An elite provincial’s view of Brexit

I voted Remain. But apart from London, Brighton, a few university towns, and the very centres of Manchester and Liverpool, few others did in England and Wales. The young voters couldn't even be arsed to vote. To try to revisit the vote now would patronise lower class...

Forked Lightning

The air was oppressively humid on the first Friday in July 2015. There was a rumbling followed by a roar. Yes, Richard Shackleton had found something to amuse him in the letter he was reading. His wife, Helen, knew him well enough to know that it would be funny,...

Dog Days

On Petty Common, it’s six o’clock in the morning on the second Saturday in July, 2016. Alexander Baldock, former investment banker and Oxford rugby blue, wearing the business clothes he’d put on four days ago, and with a hangover as filthy, peers at the dried grass...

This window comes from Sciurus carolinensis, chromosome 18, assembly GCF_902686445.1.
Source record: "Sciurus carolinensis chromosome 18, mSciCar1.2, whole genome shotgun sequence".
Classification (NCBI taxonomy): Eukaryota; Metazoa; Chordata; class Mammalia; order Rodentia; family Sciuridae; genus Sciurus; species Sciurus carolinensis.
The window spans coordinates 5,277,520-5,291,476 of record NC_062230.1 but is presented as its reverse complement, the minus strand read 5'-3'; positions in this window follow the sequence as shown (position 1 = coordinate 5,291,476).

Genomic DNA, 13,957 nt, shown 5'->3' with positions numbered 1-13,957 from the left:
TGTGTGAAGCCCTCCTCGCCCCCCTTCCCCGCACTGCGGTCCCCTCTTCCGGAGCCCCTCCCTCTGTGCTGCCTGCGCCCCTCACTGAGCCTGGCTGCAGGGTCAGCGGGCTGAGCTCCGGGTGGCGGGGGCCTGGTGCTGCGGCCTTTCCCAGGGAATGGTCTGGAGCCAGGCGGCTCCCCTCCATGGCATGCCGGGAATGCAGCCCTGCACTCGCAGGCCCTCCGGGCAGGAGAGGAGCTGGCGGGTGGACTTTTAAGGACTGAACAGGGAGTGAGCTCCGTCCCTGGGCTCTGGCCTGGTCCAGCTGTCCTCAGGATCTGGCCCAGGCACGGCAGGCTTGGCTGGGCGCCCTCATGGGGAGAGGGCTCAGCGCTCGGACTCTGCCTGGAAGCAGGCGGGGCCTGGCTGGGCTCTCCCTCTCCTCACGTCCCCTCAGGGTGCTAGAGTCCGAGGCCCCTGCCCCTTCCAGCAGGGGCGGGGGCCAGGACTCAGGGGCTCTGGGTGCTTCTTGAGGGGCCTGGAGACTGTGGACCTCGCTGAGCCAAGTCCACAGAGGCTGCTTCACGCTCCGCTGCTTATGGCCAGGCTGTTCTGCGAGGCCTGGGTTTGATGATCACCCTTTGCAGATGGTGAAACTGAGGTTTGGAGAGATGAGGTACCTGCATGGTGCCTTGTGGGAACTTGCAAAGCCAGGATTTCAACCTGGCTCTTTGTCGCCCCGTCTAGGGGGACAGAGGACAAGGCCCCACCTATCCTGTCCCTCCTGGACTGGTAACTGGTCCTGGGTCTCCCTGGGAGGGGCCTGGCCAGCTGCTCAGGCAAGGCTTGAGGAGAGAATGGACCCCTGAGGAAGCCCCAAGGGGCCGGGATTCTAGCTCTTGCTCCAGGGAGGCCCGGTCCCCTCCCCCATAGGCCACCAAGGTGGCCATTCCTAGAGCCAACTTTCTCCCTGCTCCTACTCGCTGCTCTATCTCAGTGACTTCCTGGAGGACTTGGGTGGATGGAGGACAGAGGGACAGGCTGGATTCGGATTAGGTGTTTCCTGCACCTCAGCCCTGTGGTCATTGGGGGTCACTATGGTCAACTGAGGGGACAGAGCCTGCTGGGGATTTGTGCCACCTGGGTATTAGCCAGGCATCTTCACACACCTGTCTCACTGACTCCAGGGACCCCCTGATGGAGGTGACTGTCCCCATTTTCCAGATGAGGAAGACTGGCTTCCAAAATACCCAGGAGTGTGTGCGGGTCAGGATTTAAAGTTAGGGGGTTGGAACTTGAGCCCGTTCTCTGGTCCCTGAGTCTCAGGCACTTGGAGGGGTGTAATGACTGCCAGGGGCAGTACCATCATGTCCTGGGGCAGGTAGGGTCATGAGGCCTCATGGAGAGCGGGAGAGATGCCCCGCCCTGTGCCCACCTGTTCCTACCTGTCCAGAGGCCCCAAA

Working class males and the Victorians

Not for the first time, I read a happening journalist decrying 50+ year old white guys the other day, with a commentary on the under-achievement of white, working class youth in another article. As I hawked my novel Where's Sailor Jack? round literary agents, too many...

Howard Marks

Howard Marks has died. I was up at Oxford the same three years as he was, 1964 to 1967, both of us reading Physics. Howard would walk late into the Clarendon Laboratory as the coolest guy in town, carrying his guitar case rumoured to contain the meaning of life...

Justin Welby

Justin Welby has received well-deserved plaudits for the gracious way he had handled the news of his father's identity. He has demonstrated how the Christian spirit is interpreted in the Church of England, indeed how the Holy Spirit is felt by Anglicans. But I have a...